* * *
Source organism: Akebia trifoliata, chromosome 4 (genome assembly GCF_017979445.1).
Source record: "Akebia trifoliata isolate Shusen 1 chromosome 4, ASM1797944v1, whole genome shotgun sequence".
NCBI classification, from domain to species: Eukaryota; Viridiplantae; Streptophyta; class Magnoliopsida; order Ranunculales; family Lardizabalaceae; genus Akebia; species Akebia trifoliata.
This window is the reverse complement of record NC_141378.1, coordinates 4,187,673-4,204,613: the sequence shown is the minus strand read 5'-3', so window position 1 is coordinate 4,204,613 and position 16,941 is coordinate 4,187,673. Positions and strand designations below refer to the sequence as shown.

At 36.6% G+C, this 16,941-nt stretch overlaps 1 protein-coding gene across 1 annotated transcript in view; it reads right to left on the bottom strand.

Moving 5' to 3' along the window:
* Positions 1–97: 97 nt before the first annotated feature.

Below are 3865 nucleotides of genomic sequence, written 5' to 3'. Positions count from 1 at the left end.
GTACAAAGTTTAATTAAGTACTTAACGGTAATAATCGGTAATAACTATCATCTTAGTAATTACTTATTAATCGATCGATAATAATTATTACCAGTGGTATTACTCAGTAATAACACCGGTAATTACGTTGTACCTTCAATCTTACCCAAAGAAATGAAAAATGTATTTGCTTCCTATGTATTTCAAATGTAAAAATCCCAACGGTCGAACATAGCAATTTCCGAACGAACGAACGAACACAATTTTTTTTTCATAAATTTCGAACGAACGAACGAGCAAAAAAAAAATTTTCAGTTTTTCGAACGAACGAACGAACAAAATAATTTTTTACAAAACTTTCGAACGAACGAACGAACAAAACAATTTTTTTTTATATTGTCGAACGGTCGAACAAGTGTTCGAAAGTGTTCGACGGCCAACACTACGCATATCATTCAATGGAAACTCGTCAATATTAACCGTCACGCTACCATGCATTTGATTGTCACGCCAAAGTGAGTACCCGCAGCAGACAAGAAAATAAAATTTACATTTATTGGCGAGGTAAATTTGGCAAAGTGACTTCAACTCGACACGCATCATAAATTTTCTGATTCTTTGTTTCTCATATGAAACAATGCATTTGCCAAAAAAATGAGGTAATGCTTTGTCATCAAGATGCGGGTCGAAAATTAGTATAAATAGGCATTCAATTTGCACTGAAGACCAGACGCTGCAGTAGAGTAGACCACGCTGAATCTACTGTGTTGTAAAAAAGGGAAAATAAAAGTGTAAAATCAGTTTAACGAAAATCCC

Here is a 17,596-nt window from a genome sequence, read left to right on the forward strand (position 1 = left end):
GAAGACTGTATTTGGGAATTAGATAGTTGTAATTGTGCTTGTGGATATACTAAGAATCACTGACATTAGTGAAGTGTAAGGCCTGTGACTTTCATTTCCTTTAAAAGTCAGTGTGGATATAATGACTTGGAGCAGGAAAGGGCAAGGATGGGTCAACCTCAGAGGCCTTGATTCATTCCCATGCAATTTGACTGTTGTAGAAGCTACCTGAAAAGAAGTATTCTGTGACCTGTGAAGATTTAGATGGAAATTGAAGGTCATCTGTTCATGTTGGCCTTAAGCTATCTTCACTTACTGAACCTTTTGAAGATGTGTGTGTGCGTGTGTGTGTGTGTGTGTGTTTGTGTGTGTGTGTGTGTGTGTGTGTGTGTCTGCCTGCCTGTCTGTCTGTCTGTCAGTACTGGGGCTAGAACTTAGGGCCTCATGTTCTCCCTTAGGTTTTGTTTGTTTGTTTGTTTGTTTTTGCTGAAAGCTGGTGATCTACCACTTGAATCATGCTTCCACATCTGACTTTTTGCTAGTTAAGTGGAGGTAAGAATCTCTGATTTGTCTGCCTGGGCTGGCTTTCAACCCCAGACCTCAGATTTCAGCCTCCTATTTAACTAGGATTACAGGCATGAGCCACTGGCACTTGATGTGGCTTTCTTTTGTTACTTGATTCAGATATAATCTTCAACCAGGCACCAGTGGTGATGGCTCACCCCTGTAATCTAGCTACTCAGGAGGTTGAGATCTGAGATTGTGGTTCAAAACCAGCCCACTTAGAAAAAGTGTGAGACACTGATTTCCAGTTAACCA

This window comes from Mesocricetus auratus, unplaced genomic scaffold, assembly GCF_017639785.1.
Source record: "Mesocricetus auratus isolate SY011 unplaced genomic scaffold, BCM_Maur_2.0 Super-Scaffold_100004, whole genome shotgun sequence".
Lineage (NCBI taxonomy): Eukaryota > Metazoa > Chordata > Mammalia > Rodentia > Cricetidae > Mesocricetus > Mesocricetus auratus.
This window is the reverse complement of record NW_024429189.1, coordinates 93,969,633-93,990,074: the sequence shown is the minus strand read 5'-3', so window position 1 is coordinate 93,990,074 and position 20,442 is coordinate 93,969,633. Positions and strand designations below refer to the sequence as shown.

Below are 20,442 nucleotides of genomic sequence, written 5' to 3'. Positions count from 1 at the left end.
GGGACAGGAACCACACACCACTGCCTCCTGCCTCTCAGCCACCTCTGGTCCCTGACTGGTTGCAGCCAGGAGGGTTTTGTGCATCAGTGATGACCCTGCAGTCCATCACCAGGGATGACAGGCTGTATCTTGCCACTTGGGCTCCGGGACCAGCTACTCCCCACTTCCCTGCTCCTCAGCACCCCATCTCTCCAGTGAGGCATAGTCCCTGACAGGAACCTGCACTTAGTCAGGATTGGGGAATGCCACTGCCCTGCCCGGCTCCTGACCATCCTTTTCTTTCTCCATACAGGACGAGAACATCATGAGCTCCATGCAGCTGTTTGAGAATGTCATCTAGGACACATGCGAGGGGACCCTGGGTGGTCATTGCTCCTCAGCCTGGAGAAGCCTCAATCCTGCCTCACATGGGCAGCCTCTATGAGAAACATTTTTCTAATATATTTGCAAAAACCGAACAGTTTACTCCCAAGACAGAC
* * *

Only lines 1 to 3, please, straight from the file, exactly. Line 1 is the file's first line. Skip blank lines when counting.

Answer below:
Source organism: Akebia trifoliata, chromosome 4 (genome assembly GCF_017979445.1).
Source record: "Akebia trifoliata isolate Shusen 1 chromosome 4, ASM1797944v1, whole genome shotgun sequence".
NCBI classification, from domain to species: Eukaryota; Viridiplantae; Streptophyta; class Magnoliopsida; order Ranunculales; family Lardizabalaceae; genus Akebia; species Akebia trifoliata.